After our first breakfast in the rooftop restaurant at Paris Hotel Yerevan, Bill and I decided to take our first walk around Republic Square. Stepan had already contacted me to let me know that he and his daughter wanted to take us to Garni and Geghard, and then out for khorovatz (Armenian BBQ). I was excited about the prospect of visiting Garni and Geghard, as they are places that anyone who comes to Armenia should see. In fact, I believe they were the first places my group visited when we arrived in 1995. I was also VERY excited about the prospect of having Armenian BBQ, because it is delicious, and not that easy to find if you’re not in the country.
As we strolled around Republic Square (Հանրապետության հրապարակ, Hanrapetut′yan hraparak), which is considered the center of Yerevan, I pointed out to Bill places of interest. There was Hotel Armenia/the Marriott, which takes up one corner of the square. On the side of the building is a bank, that was once Midland Bank out of the United Kingdom. I remember that was where the very first ATM machine in the country was installed. Midland Bank is now long gone, but there’s still an ATM there. Bill made use of it and got his first Armenian drams.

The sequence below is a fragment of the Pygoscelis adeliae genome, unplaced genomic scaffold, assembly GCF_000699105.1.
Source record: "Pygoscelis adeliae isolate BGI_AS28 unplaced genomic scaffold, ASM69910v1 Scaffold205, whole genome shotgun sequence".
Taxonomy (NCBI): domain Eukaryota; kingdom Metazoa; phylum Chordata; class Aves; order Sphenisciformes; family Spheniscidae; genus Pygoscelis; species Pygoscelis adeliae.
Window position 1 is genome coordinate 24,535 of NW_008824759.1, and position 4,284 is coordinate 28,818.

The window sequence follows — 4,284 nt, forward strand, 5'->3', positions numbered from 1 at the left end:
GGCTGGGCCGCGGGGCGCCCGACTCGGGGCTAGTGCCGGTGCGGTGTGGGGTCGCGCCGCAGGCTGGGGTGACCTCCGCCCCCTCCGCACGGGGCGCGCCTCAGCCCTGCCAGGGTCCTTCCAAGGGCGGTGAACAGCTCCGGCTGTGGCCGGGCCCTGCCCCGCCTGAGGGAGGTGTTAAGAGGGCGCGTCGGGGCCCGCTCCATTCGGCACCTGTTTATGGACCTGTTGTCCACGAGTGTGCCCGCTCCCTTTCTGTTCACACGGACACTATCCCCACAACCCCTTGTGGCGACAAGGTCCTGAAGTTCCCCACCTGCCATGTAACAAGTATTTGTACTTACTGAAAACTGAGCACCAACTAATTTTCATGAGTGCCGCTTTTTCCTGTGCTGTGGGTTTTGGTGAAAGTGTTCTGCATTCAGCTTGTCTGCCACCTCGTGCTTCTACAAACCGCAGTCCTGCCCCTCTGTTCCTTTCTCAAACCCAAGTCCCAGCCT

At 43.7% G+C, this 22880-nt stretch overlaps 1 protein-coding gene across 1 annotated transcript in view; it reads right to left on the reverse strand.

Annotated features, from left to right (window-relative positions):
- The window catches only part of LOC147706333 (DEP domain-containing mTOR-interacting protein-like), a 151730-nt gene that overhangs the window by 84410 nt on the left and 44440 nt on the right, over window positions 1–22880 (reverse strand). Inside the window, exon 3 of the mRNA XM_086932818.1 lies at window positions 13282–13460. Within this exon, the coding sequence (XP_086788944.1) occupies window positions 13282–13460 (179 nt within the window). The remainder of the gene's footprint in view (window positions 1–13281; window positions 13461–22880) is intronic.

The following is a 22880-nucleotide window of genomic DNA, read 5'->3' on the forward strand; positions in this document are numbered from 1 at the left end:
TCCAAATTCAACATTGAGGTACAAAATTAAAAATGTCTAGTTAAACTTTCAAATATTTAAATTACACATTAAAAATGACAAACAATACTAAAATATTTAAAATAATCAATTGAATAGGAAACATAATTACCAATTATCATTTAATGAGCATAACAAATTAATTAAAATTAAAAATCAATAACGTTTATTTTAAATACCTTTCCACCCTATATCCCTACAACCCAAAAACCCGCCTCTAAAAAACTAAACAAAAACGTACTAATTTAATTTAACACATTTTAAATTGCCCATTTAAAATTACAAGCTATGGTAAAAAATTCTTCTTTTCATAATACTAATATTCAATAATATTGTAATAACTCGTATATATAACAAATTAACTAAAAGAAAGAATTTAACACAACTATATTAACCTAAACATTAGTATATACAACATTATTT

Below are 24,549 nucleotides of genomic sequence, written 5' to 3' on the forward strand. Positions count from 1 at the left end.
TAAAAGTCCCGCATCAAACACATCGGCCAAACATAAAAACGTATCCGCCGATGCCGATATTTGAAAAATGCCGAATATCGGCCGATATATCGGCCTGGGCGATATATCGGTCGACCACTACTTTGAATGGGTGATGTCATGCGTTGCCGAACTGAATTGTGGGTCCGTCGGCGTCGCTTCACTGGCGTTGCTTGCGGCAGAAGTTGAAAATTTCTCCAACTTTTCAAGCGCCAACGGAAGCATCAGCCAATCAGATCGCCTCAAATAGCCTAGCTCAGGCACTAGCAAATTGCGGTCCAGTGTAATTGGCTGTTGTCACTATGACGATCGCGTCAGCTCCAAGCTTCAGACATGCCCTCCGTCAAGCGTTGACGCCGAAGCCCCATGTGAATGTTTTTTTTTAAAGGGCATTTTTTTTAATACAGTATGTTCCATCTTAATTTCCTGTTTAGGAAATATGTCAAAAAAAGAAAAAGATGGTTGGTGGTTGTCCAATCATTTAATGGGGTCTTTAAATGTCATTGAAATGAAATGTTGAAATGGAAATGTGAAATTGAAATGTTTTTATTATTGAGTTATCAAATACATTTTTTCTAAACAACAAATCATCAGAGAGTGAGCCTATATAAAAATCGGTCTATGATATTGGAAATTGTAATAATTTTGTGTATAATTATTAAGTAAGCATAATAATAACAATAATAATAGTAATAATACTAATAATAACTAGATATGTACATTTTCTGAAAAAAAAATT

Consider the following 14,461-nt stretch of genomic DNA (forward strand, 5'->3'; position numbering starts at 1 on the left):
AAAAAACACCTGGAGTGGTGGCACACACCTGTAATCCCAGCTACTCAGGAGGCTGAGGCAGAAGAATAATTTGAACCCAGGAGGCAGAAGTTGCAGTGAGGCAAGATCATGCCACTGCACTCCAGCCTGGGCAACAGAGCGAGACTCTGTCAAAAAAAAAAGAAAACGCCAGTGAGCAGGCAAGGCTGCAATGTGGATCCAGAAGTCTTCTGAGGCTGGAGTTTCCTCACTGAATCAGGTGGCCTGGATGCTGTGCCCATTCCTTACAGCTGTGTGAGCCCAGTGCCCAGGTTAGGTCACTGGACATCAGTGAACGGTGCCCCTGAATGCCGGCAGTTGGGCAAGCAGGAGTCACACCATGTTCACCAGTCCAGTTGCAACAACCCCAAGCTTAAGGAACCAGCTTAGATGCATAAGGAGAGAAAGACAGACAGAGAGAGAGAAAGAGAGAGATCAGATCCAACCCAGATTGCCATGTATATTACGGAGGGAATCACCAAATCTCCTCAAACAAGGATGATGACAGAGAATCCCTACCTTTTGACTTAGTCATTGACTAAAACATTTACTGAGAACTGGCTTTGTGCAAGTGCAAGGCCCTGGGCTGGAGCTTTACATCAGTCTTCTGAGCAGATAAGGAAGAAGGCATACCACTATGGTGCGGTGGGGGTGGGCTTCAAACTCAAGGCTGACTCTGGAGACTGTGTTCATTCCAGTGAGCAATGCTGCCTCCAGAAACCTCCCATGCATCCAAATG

Even the money has changed since my days as a Peace Corps Volunteer. Back then, drams looked a little like Monopoly money. I remember hearing horror stories about how in late November 1993, when the dram became Armenia’s legal tender, Peace Corps Volunteers were receiving it as their pay, along with dollars that were supposed to be for “vacation”. The A 1s said that no one wanted to accept the drams. The locals wanted dollars or roubles. Consequently, many of the ones in that very scrappy first Peace Corps/Armenia group had trouble buying what they needed. In 1995, drams were accepted, but people still preferred getting paid in stronger currencies.